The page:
THE PROBLEM AND ITS SETTING
Psychologists are not even sure yet what to call this phenomenon. Some label it an "Internet Addiction Disorder." But many people are addicted to their computers long before the internet enters their lives. Some people are extremely attached to their computer and don't even care about the internet. Perhaps we should call the phenomenon a "Computer Addiction." Also, let's not forget the very powerful, but now seemingly mundane and almost accepted addiction that some people develop to videogames. Video games are computers too... very single-minded computers, but computers nevertheless. Or how about telephones? People get addicted to those too, and not just the sex lines. Like computers, telephones are a technologically enhanced form of communication and may fall into the category of "computer mediated communication" (aka, CMC) - as there searchers are dubbing internet activities. In the not too distant future, computer, telephone, and video technology may very well merge into one, perhaps highly addictive, beast.
Perhaps, on a broad level, it makes sense to talk about a "Cyberspace Addiction" - an addiction to virtual realms of experience created through computer engineering. Within this broad category, there may be subtypes with distinct differences. A teenager who play shooky from school in order to master the next level of Donkey Kong may be a very different person than the middle aged housewife who spends $500 a month in AOL chat rooms - who in turn may be very different from the businessman who can't tear himself away from his finance programs and continuous internet access to stock quotes. Some cyberspace addictions are game and competition oriented, some fulfill more social needs, some simply may be an extension of workaholics. Then again, these differences may be superficial. Not many people are waving their fingers and fists in the air about video and work addictions.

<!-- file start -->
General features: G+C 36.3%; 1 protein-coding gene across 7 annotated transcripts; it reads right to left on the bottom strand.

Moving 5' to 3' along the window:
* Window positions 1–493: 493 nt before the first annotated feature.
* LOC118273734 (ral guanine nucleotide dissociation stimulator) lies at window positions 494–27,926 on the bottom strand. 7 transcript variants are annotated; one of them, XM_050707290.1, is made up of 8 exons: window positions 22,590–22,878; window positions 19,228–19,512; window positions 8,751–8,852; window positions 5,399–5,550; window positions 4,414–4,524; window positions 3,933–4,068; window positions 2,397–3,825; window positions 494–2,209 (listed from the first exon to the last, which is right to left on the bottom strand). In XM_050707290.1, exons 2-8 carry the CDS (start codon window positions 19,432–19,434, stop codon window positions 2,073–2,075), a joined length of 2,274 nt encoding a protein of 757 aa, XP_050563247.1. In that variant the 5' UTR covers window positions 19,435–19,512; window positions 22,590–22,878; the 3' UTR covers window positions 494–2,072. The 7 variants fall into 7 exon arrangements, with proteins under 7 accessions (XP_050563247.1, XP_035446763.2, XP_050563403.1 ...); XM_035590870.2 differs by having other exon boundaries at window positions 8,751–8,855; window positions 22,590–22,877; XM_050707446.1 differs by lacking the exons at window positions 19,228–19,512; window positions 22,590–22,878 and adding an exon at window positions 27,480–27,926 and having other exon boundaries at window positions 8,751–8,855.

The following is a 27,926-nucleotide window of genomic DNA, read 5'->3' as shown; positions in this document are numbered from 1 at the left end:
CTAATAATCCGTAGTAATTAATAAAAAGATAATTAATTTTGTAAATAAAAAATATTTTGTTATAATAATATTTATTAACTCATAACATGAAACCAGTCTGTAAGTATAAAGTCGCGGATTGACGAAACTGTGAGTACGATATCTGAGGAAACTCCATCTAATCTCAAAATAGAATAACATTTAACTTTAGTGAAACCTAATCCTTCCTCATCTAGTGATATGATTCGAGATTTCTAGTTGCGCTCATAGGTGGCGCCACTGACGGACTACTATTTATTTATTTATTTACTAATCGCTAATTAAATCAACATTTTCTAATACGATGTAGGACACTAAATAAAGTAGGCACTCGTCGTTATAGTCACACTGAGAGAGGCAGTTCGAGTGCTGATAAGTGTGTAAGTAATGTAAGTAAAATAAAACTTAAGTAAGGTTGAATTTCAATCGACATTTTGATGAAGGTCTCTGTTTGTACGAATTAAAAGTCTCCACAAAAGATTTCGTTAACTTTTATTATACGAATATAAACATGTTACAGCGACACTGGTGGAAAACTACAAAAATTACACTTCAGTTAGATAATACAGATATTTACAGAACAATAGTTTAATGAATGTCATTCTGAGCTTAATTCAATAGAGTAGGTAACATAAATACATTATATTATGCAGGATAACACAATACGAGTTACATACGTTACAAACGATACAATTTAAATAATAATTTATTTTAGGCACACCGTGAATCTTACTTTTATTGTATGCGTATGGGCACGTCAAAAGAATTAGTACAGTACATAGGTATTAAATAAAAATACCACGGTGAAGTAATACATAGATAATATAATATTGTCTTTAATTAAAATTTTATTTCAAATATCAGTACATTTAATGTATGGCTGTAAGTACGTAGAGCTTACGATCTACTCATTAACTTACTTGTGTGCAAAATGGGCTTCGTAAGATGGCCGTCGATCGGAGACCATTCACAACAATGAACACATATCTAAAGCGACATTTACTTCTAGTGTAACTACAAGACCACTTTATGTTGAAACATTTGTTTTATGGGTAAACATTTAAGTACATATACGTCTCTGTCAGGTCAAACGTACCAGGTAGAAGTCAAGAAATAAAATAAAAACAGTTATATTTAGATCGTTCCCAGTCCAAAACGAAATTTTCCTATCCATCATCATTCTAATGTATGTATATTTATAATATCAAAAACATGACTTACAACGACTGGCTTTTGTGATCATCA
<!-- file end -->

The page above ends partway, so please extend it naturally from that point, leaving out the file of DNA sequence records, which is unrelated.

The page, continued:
Computer technology has a deep impact on...